As for funding compensation, I’m uncertain about the most viable method. While minting new SSV tokens is an option, we must carefully assess its impact on existing token holders.

You’re absolutely right about the limitations of the DAO in legal matters related to team members. However, the DAO retains the power to ensure accountability by voting on proposals and, if necessary, removing team members from their roles.

Additionally, the question of whether the DAO is technically distinct from the core team’s company remains unanswered. This distinction is pivotal and must be clarified before any compensation decisions are reached.

I have reviewed the thread and I’ve not been able to find the specific context of the attack. What was the malicious link disguised as? Was it a red-flag, too-good-to-be-true “giveaway” or “airdrop”? Were all the warning signs there? Sadly, I do think it matters to be able to apportion comparative fault. Legitimate distributions simply don’t work that way now, and haven’t for quite some time.

In general, I think the DAO treasury needs to be better protected. We are not nearly hawkish enough in guarding its value.

Hey everyone,

Happy that more people have come to know of this thread. Special thanks to @BenAffleck for the announcement.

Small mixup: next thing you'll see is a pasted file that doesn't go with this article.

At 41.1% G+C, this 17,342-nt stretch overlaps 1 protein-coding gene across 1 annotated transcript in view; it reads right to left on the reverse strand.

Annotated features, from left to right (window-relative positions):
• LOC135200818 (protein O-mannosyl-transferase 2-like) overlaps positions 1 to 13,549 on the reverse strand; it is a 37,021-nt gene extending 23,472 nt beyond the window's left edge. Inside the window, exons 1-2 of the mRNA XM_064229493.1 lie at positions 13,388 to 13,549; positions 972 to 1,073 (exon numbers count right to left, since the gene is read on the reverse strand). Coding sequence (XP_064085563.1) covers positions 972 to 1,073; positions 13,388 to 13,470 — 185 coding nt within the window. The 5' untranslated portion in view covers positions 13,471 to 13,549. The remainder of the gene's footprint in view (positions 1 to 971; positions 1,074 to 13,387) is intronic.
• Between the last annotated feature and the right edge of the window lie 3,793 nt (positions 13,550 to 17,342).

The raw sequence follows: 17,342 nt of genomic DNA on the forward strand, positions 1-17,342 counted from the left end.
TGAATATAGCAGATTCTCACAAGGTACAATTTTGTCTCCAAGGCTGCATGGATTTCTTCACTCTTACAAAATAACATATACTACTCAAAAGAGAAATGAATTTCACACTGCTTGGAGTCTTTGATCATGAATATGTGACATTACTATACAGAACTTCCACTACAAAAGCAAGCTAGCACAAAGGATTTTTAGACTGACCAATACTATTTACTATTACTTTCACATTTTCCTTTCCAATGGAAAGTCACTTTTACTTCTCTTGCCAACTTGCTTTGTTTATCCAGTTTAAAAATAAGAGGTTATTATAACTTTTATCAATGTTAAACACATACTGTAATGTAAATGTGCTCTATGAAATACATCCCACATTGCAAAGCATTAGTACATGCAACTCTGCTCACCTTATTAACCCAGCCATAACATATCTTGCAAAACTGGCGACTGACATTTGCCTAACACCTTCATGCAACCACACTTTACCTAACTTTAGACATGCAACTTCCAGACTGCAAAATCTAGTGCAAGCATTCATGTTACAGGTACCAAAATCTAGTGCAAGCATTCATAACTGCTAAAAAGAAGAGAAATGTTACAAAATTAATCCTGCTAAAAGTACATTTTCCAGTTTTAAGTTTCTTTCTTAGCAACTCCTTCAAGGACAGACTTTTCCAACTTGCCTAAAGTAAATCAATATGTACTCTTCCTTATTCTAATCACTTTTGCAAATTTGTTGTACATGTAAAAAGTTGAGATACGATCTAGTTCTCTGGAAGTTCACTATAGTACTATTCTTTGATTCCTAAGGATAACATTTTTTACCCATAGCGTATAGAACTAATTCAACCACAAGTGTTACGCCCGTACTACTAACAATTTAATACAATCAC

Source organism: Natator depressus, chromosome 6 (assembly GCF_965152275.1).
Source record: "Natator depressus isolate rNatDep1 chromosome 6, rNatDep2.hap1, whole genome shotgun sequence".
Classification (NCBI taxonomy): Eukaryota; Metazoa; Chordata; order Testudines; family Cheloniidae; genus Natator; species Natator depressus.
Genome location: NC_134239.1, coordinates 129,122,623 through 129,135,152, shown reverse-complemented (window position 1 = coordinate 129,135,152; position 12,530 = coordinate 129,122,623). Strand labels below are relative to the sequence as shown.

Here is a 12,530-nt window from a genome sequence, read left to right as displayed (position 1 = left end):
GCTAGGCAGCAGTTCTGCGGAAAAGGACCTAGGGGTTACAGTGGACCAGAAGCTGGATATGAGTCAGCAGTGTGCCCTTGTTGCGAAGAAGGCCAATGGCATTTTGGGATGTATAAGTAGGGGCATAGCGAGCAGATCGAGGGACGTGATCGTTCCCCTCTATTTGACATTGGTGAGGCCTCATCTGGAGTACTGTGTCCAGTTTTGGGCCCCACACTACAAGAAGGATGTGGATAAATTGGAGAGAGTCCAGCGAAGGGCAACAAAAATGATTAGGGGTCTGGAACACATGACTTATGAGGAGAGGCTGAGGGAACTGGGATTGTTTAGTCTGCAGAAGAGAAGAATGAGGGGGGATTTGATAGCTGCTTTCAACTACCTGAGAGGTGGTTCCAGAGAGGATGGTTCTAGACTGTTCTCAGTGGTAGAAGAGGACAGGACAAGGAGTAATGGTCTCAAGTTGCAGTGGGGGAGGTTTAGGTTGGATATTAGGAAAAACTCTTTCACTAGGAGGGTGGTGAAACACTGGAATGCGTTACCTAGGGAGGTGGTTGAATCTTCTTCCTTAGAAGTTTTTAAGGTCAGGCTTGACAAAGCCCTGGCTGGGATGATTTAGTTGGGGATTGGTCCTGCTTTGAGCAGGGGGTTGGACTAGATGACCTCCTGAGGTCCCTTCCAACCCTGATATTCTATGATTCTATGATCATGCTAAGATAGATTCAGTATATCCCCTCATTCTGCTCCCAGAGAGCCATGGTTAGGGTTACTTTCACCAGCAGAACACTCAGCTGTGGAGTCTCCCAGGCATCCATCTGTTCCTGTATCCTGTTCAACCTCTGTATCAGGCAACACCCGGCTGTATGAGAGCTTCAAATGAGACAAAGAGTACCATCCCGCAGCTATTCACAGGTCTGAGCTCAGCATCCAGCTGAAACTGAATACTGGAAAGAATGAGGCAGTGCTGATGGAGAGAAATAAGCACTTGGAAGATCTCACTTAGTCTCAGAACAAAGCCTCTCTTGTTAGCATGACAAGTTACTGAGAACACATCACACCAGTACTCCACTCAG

I wish to reply to a few comments:

@GBeast: I completely understand where you’re coming from. In hindsight, many things become obvious, and I can’t stress enough the importance of individuals following best practices when it comes to security. That being said, this isn’t just about user security best practices. It’s about recognizing where the responsibility lies when an attack takes place. If the Discord server, which is an integral part of our community, gets hacked, shouldn’t there be some accountability on the part of the Core Team? While users need to be cautious, the infrastructure they trust should also be secure. Taking this a step further, what if the main SSV web application was to be hacked? Would we still say that it’s solely the user’s fault for trusting the platform?

@captnapalm: I’m with you on most of your points, especially about the potential for compensating victims. I believe that there’s merit in considering minting SSV tokens as a way to facilitate this, especially since both bloxstaking and the SSV DAO aren’t exactly short on funds. To put it into perspective, the compensation required wouldn’t even make a noticeable dent when compared to the generous grants that SSV DAO offers at

@Hackworth: I appreciate your call for a detailed context. However, all the relevant information, including details about the website and the SSV Post-Mortem Report, has been made available in this thread, perhaps @BenAffleck can recover the original phishing message? The attack wasn’t targeted at individual users but at the SSV Discord. While individual security is essential, if a trusted platform like ours is compromised, it alters the scenario entirely. It’s like if the SSV Web App was compromised; we’d need to consider that user best practices might not hold up against a platform vulnerability.

Thank you all for contributing to this essential conversation. I’m more than willing to share additional details and insights where needed. Let’s work collaboratively to address the concerns and uphold the values of our community.